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Dynasty Warriors Destiny of an Emperor (2021)

Hong Kong

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Dynasty Warriors Destiny of an Emperor (2021) Review

About the movie Dynasty Warriors: Destiny of an Emperor (2021)

An adaptation of the Japanese hack-and-slash video game of the same title that has spanned 24 years and 15 consoles, Roy Chow’s Dynasty Warriors was shot in 2017 but dragged its feet through post-production for 4 years due to financial issues, finally landing with a thud at the Chinese box-office, with an online release following less than a week later. Like the video game, it follows the epic events of Luo Guanzhong’s fundamental novel Romance of the Three Kingdoms while infusing it with fantasy tropes: no mythical creatures, but near-superhuman heroes wielding weapons infused with supernatural energy. And so the future lords and generals of the Three Kingdoms era: Liu Bei (Tony Yang), Guan Yu (Han Geng), Zhang Fei (Justin Cheung), and their future enemy Cao Cao (Wang Kai), as they lead the resistance against imperial usurper Dong Zhuo (Lam Suet) and his undefeated general, Lv Bu (Louis Koo).

Dynasty Warriors is a true feathered fish: an attempt at a balancing act between honoring Luo Guanzhong’s semi-historical epic source novel, and bringing to live-action life the over-the-top fantasy action of the video games. It is not without its strong assets: the sweeping New Zealand vistas (the Middle Kingdom or Middle-Earth?), Tse Chungto’s gorgeous red-and-gold photography, and lavish production design from Liu Jingping; these are mostly givens for high-profile Chinese epics, but to be savored nonetheless. Yet beyond these visual strengths, it is a narratively clunky, brazenly cheesy spectacle. While reasonably faithful to several chapters of Luo’s book, it rushes through them to stay under 120 minutes, turning character-defining tragedies into listless jokes, such as when Cao Cao slaughters an entire innocent household by mistake, after hearing them talking about slaughtering a pig – and thinking he’s the pig they’re talking about…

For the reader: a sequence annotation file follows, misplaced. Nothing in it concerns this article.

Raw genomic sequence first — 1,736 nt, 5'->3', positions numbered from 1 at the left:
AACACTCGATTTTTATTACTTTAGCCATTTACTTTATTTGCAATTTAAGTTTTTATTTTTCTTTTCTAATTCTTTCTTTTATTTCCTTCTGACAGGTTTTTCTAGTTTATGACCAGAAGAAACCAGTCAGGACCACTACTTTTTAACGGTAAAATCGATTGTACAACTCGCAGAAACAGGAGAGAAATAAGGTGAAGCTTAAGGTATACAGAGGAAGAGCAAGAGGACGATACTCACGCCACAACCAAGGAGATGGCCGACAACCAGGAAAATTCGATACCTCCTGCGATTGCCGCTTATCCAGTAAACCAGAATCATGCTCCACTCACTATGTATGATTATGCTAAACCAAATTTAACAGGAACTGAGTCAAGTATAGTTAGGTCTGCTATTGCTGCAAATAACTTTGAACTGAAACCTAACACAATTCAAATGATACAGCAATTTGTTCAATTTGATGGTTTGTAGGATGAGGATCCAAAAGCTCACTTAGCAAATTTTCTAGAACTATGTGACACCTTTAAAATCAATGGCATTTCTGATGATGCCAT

And the tonal shifts are simply too jarring and clumsy when stately history scored with Miklos Rozsa swoop by Yusuke Hatano, turns to electric guitar riffs (the video games’ music) overpower battles full of primitive CGI (which some might in all fairness see as a loving faithfulness to the video games). Still, hundreds of CGI extras flailing in a limited range of motions as one or two of the lead strike poses is a sorry sight. Even a more self-contained scene, where fearsome fighter Hua Xiong mows down warrior after warrior in single combat until he’s beheaded by Guan Hu (one of the most famous scenes in the Three Kingdoms narrative), is edited to shreds. And the final fight between Lv Bu and the heroic trio of Liu Bei, Guan Yu, and Zhang Fei is a jerky, unwatchable jumble of CGI. Action director Dion Lam may have done a fine job, but Roy Chow made sure we’ll never know.

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